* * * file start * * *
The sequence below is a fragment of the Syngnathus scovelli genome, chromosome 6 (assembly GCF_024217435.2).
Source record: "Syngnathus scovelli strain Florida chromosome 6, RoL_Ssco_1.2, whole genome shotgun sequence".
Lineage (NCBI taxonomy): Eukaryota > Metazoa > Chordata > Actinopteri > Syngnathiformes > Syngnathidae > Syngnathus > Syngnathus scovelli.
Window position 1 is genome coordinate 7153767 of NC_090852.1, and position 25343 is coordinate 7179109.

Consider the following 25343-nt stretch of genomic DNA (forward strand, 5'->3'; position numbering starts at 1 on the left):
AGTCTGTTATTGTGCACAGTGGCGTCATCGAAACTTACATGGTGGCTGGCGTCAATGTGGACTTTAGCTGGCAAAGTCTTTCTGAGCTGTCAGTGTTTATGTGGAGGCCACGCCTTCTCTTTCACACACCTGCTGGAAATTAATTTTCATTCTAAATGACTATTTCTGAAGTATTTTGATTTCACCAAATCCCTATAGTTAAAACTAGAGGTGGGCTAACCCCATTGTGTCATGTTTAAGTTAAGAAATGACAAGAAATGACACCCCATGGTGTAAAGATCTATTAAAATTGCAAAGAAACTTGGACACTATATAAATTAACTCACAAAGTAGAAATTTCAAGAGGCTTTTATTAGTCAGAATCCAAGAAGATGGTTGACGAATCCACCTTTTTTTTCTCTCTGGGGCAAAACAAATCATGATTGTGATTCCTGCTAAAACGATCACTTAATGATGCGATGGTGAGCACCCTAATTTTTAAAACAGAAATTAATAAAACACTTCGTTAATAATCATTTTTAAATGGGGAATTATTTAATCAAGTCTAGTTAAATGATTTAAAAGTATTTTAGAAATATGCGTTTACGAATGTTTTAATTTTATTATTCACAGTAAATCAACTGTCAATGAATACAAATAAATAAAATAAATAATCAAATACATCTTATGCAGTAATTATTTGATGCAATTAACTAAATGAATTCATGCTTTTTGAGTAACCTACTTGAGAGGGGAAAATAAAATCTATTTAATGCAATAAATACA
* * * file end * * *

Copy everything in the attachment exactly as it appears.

The sequence below is a fragment of the Syngnathus scovelli genome, chromosome 6 (assembly GCF_024217435.2).
Source record: "Syngnathus scovelli strain Florida chromosome 6, RoL_Ssco_1.2, whole genome shotgun sequence".
Lineage (NCBI taxonomy): Eukaryota > Metazoa > Chordata > Actinopteri > Syngnathiformes > Syngnathidae > Syngnathus > Syngnathus scovelli.
Window position 1 is genome coordinate 7153767 of NC_090852.1, and position 25343 is coordinate 7179109.

Consider the following 25343-nt stretch of genomic DNA (forward strand, 5'->3'; position numbering starts at 1 on the left):
AGTCTGTTATTGTGCACAGTGGCGTCATCGAAACTTACATGGTGGCTGGCGTCAATGTGGACTTTAGCTGGCAAAGTCTTTCTGAGCTGTCAGTGTTTATGTGGAGGCCACGCCTTCTCTTTCACACACCTGCTGGAAATTAATTTTCATTCTAAATGACTATTTCTGAAGTATTTTGATTTCACCAAATCCCTATAGTTAAAACTAGAGGTGGGCTAACCCCATTGTGTCATGTTTAAGTTAAGAAATGACAAGAAATGACACCCCATGGTGTAAAGATCTATTAAAATTGCAAAGAAACTTGGACACTATATAAATTAACTCACAAAGTAGAAATTTCAAGAGGCTTTTATTAGTCAGAATCCAAGAAGATGGTTGACGAATCCACCTTTTTTTTCTCTCTGGGGCAAAACAAATCATGATTGTGATTCCTGCTAAAACGATCACTTAATGATGCGATGGTGAGCACCCTAATTTTTAAAACAGAAATTAATAAAACACTTCGTTAATAATCATTTTTAAATGGGGAATTATTTAATCAAGTCTAGTTAAATGATTTAAAAGTATTTTAGAAATATGCGTTTACGAATGTTTTAATTTTATTATTCACAGTAAATCAACTGTCAATGAATACAAATAAATAAAATAAATAATCAAATACATCTTATGCAGTAATTATTTGATGCAATTAACTAAATGAATTCATGCTTTTTGAGTAACCTACTTGAGAGGGGAAAATAAAATCTATTTAATGCAATAAATACA